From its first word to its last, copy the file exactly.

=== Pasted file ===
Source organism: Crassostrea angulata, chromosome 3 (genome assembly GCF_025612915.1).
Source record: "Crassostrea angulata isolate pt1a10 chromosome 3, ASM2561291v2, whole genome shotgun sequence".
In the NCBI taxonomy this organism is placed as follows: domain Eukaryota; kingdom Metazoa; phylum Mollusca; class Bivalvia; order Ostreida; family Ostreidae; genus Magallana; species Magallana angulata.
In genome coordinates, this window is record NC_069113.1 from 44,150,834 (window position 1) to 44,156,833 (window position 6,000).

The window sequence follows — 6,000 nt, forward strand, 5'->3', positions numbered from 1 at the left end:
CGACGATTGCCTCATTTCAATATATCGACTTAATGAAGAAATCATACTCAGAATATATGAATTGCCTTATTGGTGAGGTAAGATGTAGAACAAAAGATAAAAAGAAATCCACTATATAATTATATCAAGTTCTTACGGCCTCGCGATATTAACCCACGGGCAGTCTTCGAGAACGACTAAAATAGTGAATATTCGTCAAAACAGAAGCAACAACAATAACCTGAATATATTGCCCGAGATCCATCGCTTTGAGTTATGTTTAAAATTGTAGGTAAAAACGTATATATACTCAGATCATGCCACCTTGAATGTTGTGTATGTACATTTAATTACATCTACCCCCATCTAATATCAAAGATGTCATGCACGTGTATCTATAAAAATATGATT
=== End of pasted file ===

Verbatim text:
Source organism: Crassostrea angulata, chromosome 3 (genome assembly GCF_025612915.1).
Source record: "Crassostrea angulata isolate pt1a10 chromosome 3, ASM2561291v2, whole genome shotgun sequence".
In the NCBI taxonomy this organism is placed as follows: domain Eukaryota; kingdom Metazoa; phylum Mollusca; class Bivalvia; order Ostreida; family Ostreidae; genus Magallana; species Magallana angulata.
In genome coordinates, this window is record NC_069113.1 from 44,150,834 (window position 1) to 44,156,833 (window position 6,000).

The window sequence follows — 6,000 nt, forward strand, 5'->3', positions numbered from 1 at the left end:
CGACGATTGCCTCATTTCAATATATCGACTTAATGAAGAAATCATACTCAGAATATATGAATTGCCTTATTGGTGAGGTAAGATGTAGAACAAAAGATAAAAAGAAATCCACTATATAATTATATCAAGTTCTTACGGCCTCGCGATATTAACCCACGGGCAGTCTTCGAGAACGACTAAAATAGTGAATATTCGTCAAAACAGAAGCAACAACAATAACCTGAATATATTGCCCGAGATCCATCGCTTTGAGTTATGTTTAAAATTGTAGGTAAAAACGTATATATACTCAGATCATGCCACCTTGAATGTTGTGTATGTACATTTAATTACATCTACCCCCATCTAATATCAAAGATGTCATGCACGTGTATCTATAAAAATATGATT